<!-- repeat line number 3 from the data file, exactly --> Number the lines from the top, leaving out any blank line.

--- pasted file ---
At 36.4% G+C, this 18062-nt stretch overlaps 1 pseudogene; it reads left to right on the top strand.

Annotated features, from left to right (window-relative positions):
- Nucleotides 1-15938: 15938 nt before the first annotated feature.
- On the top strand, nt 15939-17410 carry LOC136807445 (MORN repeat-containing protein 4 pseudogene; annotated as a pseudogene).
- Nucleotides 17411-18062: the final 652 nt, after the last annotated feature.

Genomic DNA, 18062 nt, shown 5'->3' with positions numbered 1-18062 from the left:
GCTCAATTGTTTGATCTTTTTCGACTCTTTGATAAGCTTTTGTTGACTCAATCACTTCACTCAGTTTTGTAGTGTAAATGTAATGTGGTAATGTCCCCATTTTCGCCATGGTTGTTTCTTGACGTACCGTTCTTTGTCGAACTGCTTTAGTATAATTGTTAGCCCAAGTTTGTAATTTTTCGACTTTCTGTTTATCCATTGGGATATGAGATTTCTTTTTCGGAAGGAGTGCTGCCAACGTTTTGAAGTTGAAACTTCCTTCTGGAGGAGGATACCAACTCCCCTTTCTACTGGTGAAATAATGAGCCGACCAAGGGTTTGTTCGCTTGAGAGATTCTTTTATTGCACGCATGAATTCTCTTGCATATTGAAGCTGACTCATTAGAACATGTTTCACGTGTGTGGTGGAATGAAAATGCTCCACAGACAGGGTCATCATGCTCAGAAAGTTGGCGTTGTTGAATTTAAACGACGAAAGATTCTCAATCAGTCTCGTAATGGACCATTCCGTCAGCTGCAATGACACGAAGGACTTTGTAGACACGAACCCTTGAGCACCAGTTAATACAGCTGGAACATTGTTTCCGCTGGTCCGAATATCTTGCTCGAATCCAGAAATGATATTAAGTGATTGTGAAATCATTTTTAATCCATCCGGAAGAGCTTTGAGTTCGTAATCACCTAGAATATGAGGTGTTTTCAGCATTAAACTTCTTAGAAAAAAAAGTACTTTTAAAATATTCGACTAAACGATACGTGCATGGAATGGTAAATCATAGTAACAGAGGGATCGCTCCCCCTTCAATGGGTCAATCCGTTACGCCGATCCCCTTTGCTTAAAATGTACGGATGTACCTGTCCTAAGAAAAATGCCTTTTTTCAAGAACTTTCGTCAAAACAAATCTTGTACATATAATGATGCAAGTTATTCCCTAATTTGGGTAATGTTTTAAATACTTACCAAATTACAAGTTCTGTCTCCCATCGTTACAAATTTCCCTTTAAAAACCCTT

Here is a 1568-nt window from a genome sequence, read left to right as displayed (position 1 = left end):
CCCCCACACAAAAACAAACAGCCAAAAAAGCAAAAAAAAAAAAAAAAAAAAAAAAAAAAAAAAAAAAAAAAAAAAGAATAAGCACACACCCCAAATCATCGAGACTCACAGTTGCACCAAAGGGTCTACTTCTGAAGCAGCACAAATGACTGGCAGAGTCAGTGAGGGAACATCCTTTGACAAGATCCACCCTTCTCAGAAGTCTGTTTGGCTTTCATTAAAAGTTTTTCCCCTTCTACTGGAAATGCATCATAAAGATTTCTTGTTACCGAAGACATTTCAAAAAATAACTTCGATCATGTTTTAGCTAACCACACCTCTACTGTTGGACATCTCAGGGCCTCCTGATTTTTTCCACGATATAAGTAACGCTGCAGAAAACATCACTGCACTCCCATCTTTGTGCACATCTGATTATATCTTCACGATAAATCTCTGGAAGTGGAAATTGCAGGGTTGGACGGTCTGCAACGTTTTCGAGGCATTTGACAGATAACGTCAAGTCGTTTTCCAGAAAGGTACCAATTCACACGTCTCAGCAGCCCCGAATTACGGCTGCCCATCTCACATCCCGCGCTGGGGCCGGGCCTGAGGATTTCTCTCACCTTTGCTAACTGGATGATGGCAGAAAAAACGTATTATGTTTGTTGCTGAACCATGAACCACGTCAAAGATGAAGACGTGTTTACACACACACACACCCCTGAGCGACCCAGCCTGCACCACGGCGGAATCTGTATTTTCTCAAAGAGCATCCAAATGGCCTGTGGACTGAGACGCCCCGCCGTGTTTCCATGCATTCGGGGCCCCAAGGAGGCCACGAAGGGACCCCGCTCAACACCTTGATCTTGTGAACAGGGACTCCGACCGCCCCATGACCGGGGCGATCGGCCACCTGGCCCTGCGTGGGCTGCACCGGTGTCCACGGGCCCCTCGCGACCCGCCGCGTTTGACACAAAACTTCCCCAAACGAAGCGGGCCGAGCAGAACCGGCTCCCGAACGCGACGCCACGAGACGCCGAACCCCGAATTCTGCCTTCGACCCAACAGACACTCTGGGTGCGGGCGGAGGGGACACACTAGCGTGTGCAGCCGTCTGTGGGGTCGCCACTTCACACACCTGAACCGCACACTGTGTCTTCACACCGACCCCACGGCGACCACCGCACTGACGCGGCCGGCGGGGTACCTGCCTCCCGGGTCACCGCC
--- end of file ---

- Nucleotides 1-15938: 15938 nt before the first annotated feature.